SAN MIGUEL DE ALLENDE – While his grandfather’s paintings are widely-known but often overshadowed by other Mexican muralists, Marcel González Camarena opened the official building of the Jorge González Camarena Foundation in December to bring overdue recognition to the late artist.
The foundation works to preserve the memory and awesome amount of artwork by Jorge González Camarena, who González says remains overlooked by the trio of Mexican master muralists that continue to be Rivera, Orozco and Siqueiros.
“I had been planning to open up the Jorge González Camarena Foundation for the past 28 years… Two years ago I decided to go for it and here it is,” he said, pointing to the hacienda-style main house architecture he selected for the construction.
His grandfather, Jorge González Camarena, was born in 1908. Although he was talented and masterful at painting, he came after Diego Rivera as part of a second generation of muralists. While much of his work is less known, one of his works, called “La Patria” or “The Nation” has been printed at least 583 million times, according to official figures. It was the recognized cover of free text books used in public and private schools from 1960 to 1980, when the artist passed away.
His name has somewhat waned over time but not his work. For González, remembering his grandfather is unavoidable.
In the past, González had a printing shop business in Mexico City but was slowly forced out of the business by modern times.
“The printing business has changed radically over the past 25 years. Computers came to revolutionize the business but ruined it, as it has all changed. Now only big printers can survive for printing high-volume magazine printouts, with modern machines in which you stick a roll of paper on one side and get a finished product on the other.
“Traditional printing with dark room technology has disappeared. In Mexico we have a well-known person who owns Latin America’s largest printing shop. I am talking about Carlos Slim. Who can compete with him?”
Slim is considered the world’s second wealthiest man, according to Forbes Magazine.
But González also recalls that Slim, just over a year ago, paid 1 million dollars for one of his grandfather’s easel paintings called “The Embrace” now hanging at the Soumaya Museum in Mexico City.
The establishment of the Jorge González Camarena Foundation in San Miguel de Allende is intriguing, in a city with 160,000 inhabitants. The city boasts several arts foundations and a reported 117 art galleries. It may just be a small city with the highest per-capita rate in terms of art galleries. The González Camarena Foundation also finds its home in the outskirts of the city as a non-profit organization.
“I came to San Miguel de Allende 21 years ago running away from the concrete-jungle that is Mexico City … Here (in San Miguel) you can enjoy a sunrise or a sunset, and in Mexico City you just forget that those wonders exist,” said González.
When González moved to San Miguel de Allende, he brought his printing shop tools and became “the Slim of graphics” for San Miguel. The many small jobs aided him in having a better life quality alternative.
“I bought this property 20 years ago, and what better use could I use this property property for than to honor my grandfather?”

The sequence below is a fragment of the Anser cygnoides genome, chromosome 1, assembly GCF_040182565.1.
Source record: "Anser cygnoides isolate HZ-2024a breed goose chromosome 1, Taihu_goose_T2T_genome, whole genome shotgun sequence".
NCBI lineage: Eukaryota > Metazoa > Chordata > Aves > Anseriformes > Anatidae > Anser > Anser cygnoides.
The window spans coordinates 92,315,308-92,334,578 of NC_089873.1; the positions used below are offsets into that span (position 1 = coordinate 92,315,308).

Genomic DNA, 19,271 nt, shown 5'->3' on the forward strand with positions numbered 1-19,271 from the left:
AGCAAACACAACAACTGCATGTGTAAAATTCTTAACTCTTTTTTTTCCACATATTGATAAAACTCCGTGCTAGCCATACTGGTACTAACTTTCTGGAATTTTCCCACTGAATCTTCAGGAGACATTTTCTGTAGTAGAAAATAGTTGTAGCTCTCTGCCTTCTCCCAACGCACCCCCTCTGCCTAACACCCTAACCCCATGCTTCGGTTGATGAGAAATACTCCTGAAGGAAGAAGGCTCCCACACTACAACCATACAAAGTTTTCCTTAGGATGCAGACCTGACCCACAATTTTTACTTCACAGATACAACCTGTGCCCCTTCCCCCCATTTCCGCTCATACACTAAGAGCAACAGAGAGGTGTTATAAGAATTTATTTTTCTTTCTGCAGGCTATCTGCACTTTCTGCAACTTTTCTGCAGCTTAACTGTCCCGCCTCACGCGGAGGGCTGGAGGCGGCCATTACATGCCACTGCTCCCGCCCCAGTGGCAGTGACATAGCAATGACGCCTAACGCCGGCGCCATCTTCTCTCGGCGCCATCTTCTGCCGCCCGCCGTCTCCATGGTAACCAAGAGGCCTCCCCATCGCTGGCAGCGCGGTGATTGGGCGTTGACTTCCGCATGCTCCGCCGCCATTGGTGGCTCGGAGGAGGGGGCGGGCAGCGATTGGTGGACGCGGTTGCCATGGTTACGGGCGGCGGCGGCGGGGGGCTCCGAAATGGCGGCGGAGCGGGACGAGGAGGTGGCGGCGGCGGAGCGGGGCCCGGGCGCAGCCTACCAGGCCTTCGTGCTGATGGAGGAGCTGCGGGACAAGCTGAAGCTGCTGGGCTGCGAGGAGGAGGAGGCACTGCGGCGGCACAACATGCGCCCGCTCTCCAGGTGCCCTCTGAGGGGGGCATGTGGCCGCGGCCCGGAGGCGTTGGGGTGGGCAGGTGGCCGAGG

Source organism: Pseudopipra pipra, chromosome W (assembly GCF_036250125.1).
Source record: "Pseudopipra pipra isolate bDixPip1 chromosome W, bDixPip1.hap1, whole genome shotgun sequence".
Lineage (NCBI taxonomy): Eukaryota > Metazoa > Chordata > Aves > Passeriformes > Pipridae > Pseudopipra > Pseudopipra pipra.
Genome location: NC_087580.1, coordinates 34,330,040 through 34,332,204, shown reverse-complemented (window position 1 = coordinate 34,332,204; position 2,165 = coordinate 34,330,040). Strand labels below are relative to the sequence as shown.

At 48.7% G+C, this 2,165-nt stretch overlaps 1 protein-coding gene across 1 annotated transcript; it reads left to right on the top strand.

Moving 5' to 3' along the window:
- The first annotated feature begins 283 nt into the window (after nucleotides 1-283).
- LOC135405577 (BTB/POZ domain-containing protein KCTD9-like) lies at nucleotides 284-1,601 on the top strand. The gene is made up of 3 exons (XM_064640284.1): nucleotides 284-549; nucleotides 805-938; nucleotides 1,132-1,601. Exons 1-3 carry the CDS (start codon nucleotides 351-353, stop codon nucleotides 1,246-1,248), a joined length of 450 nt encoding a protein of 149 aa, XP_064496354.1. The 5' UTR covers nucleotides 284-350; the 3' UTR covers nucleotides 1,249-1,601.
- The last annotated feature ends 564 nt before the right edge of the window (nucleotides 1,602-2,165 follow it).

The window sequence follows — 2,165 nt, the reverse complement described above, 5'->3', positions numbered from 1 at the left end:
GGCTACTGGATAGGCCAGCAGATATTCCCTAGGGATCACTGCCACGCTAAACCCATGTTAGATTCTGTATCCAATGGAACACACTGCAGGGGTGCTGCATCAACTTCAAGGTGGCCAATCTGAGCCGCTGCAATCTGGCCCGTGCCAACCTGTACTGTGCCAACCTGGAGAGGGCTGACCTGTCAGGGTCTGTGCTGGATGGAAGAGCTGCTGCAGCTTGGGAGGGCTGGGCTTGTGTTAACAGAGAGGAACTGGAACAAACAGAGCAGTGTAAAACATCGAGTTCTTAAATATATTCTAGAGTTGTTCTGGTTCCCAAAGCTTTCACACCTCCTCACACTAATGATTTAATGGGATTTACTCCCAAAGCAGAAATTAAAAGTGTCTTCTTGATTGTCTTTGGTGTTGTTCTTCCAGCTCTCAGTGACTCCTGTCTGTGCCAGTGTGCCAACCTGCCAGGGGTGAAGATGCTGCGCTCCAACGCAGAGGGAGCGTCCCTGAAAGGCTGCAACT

The city with the most per capita art galleries in the nation also made it a good option, he said.
“That places San Miguel on a higher level culturally than most cities in the nation.”
But unlike most galleries, which are businesses, Marcel said the González Camare- na Foundation is registered as a civil association, or non-profit organization.
“Don’t get me wrong, we have to survive and bring in some business through a multi-tasking effort such as running a restaurant and a series of small shops where artisans can come show and hopefully sell their works.
“But the ultimate objective is that once we level off financially, we will be sponsoring artists with grants and other benefits of that type. We’re not doing that now because we’re just starting but we have long- range plans to develop.”
González said the Jorge González Camarena Foundation has two basic objectives:
“One is to promote my grandfather’s works and name … For people to know that ‘The Nation’ was painted by him. Also to let people know the artist’s “The Conquest,” at the Chapultepec Castle, which was printed on the $50,000 peso notes in 1990 was painted by him … Most Mexicans have seen his work but only people who love art and have a higher cultural level know who he was.”
The reason why Jorge González Camarena is less known than Rivera, Orozco and Siqueiros, said his grandson, is because he belonged to a later generation.
“But it was also a matter of marketing. Who is best known? The person who promotes himself. To make my point, the most expensive painting crafted by a Mexican is not by any of the great masters. It was painted by a minor artist, Frida Khalo, who promoted herself with her self-pity and her relationship with Diego Rivera. Her works are among the most expensive in New York.”
The second objective of the Jorge González Camarena Foundation is “to continue the work started by my grandfather of sponsoring culture, which is something I believe in. My grandfather was the founder of many art associations such as the Mexican Association of Plastic Arts and he represented at the United Nations all of the arts of Latin America, not just Mexico. He was a promoter of culture, of the painters’ guild and so on. So the Foundation has the objective of promoting the arts and artists. He did it and I believe in it.”
By RICARDO CASTILLO / The News
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